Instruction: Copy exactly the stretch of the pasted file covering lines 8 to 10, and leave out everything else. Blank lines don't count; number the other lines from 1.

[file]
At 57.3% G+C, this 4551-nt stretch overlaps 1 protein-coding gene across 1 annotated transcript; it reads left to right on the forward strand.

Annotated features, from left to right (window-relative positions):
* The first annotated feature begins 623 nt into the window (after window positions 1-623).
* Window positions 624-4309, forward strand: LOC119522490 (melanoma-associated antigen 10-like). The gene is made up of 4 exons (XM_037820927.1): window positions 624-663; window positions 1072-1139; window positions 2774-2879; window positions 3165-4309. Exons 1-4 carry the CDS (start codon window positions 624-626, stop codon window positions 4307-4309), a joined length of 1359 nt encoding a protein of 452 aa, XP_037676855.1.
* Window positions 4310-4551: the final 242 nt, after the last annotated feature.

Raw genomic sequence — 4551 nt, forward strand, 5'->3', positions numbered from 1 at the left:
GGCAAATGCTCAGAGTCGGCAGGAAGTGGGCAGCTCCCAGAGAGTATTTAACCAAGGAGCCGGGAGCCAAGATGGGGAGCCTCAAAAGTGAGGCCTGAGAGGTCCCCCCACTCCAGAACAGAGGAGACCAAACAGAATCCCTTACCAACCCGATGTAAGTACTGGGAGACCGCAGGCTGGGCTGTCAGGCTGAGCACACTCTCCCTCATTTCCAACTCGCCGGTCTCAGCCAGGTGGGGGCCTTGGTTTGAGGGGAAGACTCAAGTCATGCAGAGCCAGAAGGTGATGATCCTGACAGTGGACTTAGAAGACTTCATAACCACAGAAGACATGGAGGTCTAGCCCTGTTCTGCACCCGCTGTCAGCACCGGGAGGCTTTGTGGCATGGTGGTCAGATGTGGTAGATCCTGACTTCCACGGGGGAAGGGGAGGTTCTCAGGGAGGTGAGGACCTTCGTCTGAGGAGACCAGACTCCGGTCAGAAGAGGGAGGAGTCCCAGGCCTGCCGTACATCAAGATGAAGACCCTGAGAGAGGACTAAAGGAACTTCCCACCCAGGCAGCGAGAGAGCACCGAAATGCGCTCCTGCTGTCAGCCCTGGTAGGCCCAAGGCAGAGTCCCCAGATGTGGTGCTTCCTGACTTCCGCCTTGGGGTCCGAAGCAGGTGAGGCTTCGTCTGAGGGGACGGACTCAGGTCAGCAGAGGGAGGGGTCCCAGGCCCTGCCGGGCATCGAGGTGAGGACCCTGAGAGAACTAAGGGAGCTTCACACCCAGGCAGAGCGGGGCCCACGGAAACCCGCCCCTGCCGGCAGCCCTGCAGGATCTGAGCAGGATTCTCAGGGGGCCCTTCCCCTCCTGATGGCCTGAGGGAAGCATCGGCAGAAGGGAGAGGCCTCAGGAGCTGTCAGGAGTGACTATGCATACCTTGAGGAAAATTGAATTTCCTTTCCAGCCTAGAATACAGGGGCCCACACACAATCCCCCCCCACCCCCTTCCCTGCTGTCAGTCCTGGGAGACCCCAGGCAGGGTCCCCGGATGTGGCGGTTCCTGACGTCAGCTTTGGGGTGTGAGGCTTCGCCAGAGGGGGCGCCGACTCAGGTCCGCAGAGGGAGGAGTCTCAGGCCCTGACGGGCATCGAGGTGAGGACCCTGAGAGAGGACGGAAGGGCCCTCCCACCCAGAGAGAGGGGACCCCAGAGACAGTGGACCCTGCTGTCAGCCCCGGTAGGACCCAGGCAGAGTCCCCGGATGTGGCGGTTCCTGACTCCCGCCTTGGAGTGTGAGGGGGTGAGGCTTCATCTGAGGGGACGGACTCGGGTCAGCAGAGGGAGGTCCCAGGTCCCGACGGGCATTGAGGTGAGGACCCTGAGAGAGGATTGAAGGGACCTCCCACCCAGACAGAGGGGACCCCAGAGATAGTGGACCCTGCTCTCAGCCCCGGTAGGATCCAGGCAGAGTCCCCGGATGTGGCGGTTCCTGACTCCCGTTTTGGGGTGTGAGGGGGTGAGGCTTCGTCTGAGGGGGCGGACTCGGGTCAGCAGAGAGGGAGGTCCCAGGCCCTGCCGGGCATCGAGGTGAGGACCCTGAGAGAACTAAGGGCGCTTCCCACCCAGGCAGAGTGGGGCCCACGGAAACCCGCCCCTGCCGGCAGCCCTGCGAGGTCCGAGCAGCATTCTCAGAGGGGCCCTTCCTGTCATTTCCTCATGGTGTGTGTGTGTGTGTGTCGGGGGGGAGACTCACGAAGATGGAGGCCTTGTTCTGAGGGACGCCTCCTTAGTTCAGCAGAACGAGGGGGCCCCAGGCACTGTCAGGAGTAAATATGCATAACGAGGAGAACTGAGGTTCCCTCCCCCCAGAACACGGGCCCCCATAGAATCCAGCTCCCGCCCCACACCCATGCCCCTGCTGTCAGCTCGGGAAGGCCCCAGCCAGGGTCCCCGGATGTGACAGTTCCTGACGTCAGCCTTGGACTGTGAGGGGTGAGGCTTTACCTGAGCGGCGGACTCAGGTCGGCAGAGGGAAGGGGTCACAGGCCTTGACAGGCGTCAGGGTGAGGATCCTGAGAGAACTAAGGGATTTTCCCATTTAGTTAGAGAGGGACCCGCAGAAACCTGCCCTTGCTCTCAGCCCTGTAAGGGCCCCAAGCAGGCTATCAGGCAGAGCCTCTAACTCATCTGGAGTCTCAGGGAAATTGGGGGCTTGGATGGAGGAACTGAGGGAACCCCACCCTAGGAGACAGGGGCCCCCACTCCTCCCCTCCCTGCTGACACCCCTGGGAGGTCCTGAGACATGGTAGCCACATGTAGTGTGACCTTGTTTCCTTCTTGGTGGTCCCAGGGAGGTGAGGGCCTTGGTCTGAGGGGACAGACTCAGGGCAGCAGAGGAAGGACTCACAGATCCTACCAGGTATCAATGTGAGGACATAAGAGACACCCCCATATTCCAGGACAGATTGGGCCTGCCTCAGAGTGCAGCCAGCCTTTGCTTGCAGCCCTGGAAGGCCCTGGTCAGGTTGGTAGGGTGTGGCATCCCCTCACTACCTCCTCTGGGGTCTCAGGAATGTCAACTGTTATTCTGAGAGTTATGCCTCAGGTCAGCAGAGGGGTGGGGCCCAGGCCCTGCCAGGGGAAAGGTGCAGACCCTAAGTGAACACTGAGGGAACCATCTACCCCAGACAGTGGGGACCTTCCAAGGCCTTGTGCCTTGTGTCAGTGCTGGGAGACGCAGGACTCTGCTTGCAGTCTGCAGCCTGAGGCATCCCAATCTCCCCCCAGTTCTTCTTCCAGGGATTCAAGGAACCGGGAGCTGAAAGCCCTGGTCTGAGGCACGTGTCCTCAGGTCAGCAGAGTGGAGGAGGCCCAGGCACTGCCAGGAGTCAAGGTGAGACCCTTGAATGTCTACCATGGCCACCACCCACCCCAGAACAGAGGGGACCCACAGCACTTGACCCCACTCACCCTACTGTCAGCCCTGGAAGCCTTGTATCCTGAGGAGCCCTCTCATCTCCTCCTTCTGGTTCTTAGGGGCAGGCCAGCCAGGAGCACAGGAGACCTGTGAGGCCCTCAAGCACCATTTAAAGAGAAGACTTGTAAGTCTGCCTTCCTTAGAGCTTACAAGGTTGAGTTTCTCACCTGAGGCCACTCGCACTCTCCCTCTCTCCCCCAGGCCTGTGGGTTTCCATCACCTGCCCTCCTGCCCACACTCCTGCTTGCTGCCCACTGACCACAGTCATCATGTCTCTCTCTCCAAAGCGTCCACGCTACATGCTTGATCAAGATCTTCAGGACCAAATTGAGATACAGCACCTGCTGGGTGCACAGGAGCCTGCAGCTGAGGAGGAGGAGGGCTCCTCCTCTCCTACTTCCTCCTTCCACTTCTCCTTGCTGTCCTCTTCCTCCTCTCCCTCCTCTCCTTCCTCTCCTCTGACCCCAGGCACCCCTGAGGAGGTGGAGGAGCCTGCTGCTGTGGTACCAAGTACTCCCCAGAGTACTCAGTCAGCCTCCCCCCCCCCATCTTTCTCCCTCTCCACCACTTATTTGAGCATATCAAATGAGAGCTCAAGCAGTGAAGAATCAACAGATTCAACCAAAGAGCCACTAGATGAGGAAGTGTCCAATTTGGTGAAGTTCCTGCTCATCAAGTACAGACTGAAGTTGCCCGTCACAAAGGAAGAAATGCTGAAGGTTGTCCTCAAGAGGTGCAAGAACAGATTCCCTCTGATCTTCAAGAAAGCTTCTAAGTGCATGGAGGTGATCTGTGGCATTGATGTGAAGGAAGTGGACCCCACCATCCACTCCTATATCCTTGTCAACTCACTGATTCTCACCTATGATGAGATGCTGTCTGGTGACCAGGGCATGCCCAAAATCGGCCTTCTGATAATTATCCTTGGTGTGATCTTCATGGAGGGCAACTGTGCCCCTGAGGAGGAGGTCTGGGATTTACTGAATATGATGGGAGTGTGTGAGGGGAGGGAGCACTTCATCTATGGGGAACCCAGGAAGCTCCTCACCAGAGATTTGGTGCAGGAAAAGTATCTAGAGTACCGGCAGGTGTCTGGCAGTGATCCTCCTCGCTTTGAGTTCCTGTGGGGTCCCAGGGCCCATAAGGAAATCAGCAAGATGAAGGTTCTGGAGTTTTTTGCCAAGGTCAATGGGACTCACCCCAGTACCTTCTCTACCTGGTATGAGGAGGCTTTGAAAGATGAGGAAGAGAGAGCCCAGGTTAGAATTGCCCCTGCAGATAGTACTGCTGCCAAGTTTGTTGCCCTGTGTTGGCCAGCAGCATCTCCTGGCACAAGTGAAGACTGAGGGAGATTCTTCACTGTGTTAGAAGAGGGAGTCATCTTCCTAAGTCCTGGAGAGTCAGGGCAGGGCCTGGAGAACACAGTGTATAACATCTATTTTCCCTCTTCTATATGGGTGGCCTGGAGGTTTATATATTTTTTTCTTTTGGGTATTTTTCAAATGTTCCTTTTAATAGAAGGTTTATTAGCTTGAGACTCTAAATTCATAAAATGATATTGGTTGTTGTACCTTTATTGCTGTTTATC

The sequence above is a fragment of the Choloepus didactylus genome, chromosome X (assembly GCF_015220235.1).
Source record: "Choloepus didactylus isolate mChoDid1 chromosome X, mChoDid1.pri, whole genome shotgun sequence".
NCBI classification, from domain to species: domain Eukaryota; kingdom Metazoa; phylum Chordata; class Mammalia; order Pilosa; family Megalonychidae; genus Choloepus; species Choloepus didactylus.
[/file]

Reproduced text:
The sequence above is a fragment of the Choloepus didactylus genome, chromosome X (assembly GCF_015220235.1).
Source record: "Choloepus didactylus isolate mChoDid1 chromosome X, mChoDid1.pri, whole genome shotgun sequence".
NCBI classification, from domain to species: domain Eukaryota; kingdom Metazoa; phylum Chordata; class Mammalia; order Pilosa; family Megalonychidae; genus Choloepus; species Choloepus didactylus.